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C.D. Warner, et al., comp.  The Library of the World’s Best Literature.
An Anthology in Thirty Volumes.  1917.
 
Instruction of Dauf
Egyptian Literature
 
Revised from the German of Professor Adolf Erman’s translation

WHEN Dauf the sage of Sebennytus went up to the Royal Residence with his son Pepy to take him to the “Court Writing-School,” he admonished him “to set his heart upon writing, to love it as his mother, for there is naught that surpasseth it.” He thereupon composes a poem in praise of the profession, to the disparagement of all other callings:—
  “Behold, there is no profession that is not under rule;
Only the man of learning himself ruleth.”
And then,

  “Never have I seen the engraver an ambassador,
Or the goldsmith with an embassy;
But I have seen the smith at his work
At the mouth of his furnace;
His fingers were as crocodile [hide],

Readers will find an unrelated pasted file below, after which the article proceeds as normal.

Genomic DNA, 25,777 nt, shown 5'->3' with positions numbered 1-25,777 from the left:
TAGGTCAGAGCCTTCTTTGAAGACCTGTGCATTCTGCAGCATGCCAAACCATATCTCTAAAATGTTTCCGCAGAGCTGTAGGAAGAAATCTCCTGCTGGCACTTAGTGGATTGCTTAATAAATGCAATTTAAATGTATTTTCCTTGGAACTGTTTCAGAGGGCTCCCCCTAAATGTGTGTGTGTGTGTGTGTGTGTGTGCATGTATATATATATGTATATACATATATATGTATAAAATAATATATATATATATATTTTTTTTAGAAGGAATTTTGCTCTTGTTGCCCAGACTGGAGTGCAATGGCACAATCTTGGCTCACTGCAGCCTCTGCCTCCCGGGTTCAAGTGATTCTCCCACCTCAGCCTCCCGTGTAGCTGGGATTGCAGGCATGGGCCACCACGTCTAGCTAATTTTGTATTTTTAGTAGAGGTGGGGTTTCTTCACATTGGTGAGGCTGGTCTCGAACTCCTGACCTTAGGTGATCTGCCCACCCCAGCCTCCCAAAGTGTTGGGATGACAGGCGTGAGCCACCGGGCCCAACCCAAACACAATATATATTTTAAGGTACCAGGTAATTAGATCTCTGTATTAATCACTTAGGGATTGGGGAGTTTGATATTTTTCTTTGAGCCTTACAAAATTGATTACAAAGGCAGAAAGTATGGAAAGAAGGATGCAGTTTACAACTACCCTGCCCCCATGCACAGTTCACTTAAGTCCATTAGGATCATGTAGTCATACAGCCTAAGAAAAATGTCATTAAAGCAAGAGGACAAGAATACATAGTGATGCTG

He stank more than fish-roe.
  
“A craftsman who plieth the chisel
Is wearied more than he who tilleth the soil;
Wood is his field, and bronze his implement;
At night—is he released?
He worketh more than his arms are able;
At night he lighteth a light.”

Etc., etc.
  1
 
  [The praise of learning was a favorite subject with pedagogue and parent. According to other sages] “the unlearned whose name no man knoweth, is like unto a heavy-laden ass, driven by the scribe,” while “he who hath set learning in his heart” is exempt from labor “and becometh a wise noble.” “The rank of a scribe is princely; his writing outfit and his papyrus roll bring comfort and wealth.” “The scribe alone guideth the labor of all men; but if labor in writing is hateful to him, then the goddess of good fortune is not with him.”  2
  “O scribe, be not lazy, be not lazy, else thou shalt be soundly chastised; give not thy heart to vain desires, or thou wilt come to ruin. Book in hand, read with thy mouth, and take the advice of those who know more than thyself. Prepare for thyself the office of a noble, that thou mayest attain thereto when thou art become old. Happy is the scribe clever in all his offices. Be strong and diligent in daily work. Pass no day idly, or thou wilt be flogged, for the ears of a boy are on his back, and he heareth when he is flogged. Let thine heart hear what I say; it will bring thee to fortune. Be strong in asking advice; do not overlook it in writing; be not disgusted at it. Therefore let thine heart hear my words; thou shalt find fortune thereby.”  3
 
 
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